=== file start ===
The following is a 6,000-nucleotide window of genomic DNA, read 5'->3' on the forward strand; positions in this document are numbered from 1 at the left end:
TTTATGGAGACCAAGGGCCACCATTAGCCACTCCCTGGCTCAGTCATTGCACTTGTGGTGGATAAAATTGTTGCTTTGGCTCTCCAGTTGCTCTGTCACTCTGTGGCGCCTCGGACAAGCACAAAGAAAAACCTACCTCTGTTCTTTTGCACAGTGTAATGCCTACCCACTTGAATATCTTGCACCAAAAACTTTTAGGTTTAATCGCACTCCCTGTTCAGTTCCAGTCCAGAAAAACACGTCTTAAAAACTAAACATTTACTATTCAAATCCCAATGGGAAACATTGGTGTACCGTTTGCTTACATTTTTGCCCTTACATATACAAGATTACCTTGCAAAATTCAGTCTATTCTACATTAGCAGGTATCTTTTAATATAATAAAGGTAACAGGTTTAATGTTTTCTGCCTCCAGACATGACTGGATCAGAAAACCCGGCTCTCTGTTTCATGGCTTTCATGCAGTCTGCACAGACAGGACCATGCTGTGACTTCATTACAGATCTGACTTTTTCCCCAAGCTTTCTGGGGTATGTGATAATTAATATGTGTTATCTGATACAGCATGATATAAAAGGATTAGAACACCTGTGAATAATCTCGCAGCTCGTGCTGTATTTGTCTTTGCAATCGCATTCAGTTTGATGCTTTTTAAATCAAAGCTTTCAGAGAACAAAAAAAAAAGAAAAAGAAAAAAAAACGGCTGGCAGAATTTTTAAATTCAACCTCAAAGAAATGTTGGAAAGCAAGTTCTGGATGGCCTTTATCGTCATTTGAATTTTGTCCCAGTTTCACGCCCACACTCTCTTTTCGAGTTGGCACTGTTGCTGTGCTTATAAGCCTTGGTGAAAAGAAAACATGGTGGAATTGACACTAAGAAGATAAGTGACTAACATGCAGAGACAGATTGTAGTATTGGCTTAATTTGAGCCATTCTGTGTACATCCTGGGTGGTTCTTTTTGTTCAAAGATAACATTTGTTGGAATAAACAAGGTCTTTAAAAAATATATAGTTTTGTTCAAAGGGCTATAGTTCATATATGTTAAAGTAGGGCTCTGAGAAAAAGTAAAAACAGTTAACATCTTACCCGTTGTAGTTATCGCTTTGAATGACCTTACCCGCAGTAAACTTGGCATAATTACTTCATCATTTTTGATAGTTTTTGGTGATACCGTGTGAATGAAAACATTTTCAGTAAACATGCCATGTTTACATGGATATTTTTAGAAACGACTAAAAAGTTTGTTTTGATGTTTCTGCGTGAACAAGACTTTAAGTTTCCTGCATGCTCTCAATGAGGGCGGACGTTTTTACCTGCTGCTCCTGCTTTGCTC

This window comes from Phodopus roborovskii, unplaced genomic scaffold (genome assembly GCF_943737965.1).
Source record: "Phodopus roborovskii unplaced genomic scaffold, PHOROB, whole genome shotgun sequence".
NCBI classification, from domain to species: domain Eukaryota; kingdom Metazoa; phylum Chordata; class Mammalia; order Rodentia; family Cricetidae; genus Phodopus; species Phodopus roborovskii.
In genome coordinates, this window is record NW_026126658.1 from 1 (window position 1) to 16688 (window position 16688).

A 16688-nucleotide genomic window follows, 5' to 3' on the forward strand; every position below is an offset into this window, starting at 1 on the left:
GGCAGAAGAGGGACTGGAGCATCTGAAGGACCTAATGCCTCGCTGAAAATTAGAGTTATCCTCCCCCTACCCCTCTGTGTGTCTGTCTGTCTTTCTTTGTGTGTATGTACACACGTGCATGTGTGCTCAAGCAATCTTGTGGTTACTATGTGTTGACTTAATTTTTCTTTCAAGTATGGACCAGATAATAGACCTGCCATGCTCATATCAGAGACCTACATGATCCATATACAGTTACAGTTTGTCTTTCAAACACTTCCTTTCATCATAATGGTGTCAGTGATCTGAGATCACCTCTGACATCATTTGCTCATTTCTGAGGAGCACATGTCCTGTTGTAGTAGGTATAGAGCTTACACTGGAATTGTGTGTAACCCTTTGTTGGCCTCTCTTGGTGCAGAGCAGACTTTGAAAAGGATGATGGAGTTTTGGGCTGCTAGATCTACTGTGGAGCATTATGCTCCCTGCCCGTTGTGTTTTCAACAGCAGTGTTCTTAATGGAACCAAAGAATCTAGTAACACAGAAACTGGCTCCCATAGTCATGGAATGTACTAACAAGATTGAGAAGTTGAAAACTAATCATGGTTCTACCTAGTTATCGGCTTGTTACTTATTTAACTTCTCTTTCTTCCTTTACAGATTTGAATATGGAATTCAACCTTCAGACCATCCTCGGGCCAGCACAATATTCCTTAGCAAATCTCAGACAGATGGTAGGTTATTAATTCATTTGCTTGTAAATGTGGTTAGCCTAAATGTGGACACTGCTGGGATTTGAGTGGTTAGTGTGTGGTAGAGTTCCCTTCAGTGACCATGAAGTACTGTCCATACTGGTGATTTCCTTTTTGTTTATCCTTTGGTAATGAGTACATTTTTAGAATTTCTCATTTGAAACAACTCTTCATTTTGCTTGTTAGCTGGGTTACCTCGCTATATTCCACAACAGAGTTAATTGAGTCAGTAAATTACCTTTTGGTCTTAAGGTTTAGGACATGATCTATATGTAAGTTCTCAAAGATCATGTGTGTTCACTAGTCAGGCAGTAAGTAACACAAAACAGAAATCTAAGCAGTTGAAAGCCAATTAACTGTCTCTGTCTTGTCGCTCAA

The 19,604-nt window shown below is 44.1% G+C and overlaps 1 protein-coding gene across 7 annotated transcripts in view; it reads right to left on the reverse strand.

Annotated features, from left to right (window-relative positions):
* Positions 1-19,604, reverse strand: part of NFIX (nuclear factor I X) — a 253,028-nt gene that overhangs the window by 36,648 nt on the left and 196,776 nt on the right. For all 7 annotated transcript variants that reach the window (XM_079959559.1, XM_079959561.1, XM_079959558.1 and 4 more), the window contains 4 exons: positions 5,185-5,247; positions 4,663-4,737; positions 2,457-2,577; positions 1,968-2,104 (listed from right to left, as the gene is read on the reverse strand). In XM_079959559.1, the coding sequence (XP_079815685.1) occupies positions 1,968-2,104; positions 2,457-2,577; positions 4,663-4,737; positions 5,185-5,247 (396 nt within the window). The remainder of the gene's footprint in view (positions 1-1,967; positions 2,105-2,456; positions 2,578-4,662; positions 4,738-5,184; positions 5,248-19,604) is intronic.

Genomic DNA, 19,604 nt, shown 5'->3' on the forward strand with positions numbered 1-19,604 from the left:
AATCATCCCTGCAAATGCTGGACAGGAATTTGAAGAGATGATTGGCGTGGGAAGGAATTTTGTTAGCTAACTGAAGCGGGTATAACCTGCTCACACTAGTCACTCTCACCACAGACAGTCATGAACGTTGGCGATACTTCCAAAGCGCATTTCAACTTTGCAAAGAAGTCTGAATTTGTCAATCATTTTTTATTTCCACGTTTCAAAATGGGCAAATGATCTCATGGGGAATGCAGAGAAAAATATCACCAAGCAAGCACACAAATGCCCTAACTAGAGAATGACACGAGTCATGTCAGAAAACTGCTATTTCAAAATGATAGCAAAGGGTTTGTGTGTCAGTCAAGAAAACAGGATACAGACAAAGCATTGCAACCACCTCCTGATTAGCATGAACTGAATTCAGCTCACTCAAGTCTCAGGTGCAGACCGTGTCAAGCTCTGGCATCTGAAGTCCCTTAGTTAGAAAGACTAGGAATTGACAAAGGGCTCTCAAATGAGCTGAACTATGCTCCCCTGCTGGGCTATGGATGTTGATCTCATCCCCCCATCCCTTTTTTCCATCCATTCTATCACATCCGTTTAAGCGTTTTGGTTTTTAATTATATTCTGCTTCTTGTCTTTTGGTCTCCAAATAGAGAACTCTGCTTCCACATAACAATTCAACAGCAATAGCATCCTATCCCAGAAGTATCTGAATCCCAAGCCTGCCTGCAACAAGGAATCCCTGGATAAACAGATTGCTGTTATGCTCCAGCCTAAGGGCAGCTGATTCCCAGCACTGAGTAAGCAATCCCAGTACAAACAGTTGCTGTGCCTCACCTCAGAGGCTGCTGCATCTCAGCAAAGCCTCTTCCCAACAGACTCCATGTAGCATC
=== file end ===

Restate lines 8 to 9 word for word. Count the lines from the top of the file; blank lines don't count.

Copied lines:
GGCAGAAGAGGGACTGGAGCATCTGAAGGACCTAATGCCTCGCTGAAAATTAGAGTTATCCTCCCCCTACCCCTCTGTGTGTCTGTCTGTCTTTCTTTGTGTGTATGTACACACGTGCATGTGTGCTCAAGCAATCTTGTGGTTACTATGTGTTGACTTAATTTTTCTTTCAAGTATGGACCAGATAATAGACCTGCCATGCTCATATCAGAGACCTACATGATCCATATACAGTTACAGTTTGTCTTTCAAACACTTCCTTTCATCATAATGGTGTCAGTGATCTGAGATCACCTCTGACATCATTTGCTCATTTCTGAGGAGCACATGTCCTGTTGTAGTAGGTATAGAGCTTACACTGGAATTGTGTGTAACCCTTTGTTGGCCTCTCTTGGTGCAGAGCAGACTTTGAAAAGGATGATGGAGTTTTGGGCTGCTAGATCTACTGTGGAGCATTATGCTCCCTGCCCGTTGTGTTTTCAACAGCAGTGTTCTTAATGGAACCAAAGAATCTAGTAACACAGAAACTGGCTCCCATAGTCATGGAATGTACTAACAAGATTGAGAAGTTGAAAACTAATCATGGTTCTACCTAGTTATCGGCTTGTTACTTATTTAACTTCTCTTTCTTCCTTTACAGATTTGAATATGGAATTCAACCTTCAGACCATCCTCGGGCCAGCACAATATTCCTTAGCAAATCTCAGACAGATGGTAGGTTATTAATTCATTTGCTTGTAAATGTGGTTAGCCTAAATGTGGACACTGCTGGGATTTGAGTGGTTAGTGTGTGGTAGAGTTCCCTTCAGTGACCATGAAGTACTGTCCATACTGGTGATTTCCTTTTTGTTTATCCTTTGGTAATGAGTACATTTTTAGAATTTCTCATTTGAAACAACTCTTCATTTTGCTTGTTAGCTGGGTTACCTCGCTATATTCCACAACAGAGTTAATTGAGTCAGTAAATTACCTTTTGGTCTTAAGGTTTAGGACATGATCTATATGTAAGTTCTCAAAGATCATGTGTGTTCACTAGTCAGGCAGTAAGTAACACAAAACAGAAATCTAAGCAGTTGAAAGCCAATTAACTGTCTCTGTCTTGTCGCTCAA

The 19,604-nt window shown below is 44.1% G+C and overlaps 1 protein-coding gene across 7 annotated transcripts in view; it reads right to left on the reverse strand.